Master electrician Geoff Williams, who has run his business from Montclair Village for more than two decades, said generators are useful if they are installed, used, and maintained correctly. “But if you’re a do-it-yourself person without experience, or you hire a DIY guy to set you up…well, there are quite a few ways you could die, including fire, carbon monoxide poisoning, or electrocution if the generator isn’t grounded,” said Williams.
Wolfram is sympathetic to PG&E’s position on shutoffs. “Supplying electricity is hard when your lines run through dry California forests and the weather is hot and windy. And none of us want a future Paradise event,” she said, referring to the 2018 Camp Fire that killed 85 people and destroyed 19,000 structures in Butte County. However, she added, “that [Merriewood] generator fire demonstrates that there are costs to shutoffs. It’s important to say that this relationship—outages leading to more generators—is dangerous.”
Some generators are safer than others
As the Merriewood shutoff dragged into its third day last month, Guidi’s next-door neighbor fired up a borrowed portable generator in his freestanding carport to light his adjacent home. The generator fit into a category that Pacific Power’s Van Deusen calls “the least ideal solution.”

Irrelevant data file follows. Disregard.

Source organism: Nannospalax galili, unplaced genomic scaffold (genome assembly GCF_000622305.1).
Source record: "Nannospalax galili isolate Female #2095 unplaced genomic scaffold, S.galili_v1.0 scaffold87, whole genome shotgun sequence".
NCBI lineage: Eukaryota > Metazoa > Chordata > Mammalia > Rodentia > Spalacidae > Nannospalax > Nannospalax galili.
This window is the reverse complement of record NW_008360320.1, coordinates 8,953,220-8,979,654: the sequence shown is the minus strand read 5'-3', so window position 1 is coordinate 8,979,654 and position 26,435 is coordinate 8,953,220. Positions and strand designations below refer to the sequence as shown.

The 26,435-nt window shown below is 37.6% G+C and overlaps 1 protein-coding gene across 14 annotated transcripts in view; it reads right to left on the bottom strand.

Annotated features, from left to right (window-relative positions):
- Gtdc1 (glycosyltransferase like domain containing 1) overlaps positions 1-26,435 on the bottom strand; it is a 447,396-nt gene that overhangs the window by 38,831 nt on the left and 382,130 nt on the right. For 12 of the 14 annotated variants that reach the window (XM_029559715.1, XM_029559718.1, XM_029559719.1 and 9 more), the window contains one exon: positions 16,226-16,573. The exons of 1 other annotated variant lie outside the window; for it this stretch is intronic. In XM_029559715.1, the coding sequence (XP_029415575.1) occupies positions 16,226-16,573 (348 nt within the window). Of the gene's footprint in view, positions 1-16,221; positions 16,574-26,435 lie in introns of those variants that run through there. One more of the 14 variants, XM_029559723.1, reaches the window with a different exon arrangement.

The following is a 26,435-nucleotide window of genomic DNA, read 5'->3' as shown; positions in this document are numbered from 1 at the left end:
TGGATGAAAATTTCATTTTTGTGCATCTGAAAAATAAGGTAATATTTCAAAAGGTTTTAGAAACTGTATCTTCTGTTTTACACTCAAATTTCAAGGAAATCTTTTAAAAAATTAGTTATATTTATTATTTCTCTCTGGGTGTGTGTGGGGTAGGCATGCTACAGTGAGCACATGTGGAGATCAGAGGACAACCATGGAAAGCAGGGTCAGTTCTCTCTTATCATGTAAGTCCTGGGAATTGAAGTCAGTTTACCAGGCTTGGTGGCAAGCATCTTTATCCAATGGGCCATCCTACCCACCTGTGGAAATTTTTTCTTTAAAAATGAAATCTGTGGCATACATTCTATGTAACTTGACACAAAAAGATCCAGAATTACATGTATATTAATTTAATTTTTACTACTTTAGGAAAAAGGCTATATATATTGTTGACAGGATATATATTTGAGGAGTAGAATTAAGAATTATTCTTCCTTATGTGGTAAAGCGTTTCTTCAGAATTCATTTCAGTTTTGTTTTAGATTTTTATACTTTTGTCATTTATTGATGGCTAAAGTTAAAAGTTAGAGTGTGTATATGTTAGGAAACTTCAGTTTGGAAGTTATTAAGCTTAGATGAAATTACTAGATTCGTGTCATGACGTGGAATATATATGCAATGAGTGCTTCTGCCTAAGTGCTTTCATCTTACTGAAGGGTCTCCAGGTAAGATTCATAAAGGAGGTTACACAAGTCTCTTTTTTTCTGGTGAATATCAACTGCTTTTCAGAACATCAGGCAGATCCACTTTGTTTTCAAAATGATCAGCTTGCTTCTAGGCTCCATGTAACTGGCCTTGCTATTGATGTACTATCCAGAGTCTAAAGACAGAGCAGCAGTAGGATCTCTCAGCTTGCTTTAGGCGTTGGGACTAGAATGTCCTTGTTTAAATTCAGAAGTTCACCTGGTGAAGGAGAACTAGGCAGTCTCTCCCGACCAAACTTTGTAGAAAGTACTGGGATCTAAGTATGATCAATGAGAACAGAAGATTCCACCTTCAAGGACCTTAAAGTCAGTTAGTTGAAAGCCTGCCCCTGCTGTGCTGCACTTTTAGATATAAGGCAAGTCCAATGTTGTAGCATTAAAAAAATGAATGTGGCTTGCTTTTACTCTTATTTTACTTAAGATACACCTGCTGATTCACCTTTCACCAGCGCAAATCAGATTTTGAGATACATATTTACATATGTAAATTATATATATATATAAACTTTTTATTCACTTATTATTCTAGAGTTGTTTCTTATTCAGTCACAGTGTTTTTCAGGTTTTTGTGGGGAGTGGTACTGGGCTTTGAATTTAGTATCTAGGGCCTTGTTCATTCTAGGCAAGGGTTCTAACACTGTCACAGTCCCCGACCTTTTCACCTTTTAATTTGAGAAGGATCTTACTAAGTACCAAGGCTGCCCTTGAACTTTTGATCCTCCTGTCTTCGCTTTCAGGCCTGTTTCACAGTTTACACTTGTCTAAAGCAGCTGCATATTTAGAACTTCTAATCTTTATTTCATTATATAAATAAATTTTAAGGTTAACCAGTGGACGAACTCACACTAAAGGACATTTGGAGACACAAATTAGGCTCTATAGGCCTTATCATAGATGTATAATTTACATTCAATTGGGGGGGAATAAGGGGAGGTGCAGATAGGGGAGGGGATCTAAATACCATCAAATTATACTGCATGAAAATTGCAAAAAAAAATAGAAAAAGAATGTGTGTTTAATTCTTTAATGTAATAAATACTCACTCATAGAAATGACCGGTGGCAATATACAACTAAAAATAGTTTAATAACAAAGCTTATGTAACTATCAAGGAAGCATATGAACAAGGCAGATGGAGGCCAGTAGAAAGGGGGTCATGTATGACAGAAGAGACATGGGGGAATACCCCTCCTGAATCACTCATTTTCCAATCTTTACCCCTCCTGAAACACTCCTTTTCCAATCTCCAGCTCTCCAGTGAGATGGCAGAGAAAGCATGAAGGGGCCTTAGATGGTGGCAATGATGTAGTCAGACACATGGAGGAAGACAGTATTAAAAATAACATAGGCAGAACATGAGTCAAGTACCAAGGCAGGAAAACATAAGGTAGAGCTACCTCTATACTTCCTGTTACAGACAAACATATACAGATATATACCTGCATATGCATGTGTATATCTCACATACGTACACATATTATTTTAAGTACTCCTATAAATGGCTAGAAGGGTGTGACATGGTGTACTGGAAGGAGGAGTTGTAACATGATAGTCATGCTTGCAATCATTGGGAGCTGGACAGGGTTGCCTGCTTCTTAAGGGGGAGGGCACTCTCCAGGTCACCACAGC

“There are three levels of generators,” Van Deusen said. “Level one, the least expensive and least safe, is a gas-powered portable—or propane-powered, which is a little safer—with an extension cord running into your house. That costs about $1,000, and you’re on your own in terms of servicing it. Level two is a portable generator that you have an electrician hardwire to your house. That costs about $5,000. And level three, the most ideal and safest, is a full standby generator that’s automatic, runs on natural gas, and is wired to the house by a professional installer, so that if the electricity goes out you’re on backup power within ten seconds. Those run around $10,000 to $15,000, and if they’re installed correctly, they’re really safe.”
But according to Van Deusen, steep slopes like those found in the Oakland hills may not provide enough room for a level three generator setup. Fixed generators must be installed minimally 18 inches away from any house and 5 feet from any door or window.
Guidi’s neighbor declined an interview request for this article. According to Oakland Fire Department spokesperson Michael Hunt, the generator the neighbor used was an older, gasoline-powered model, and age may have been a factor in its failure.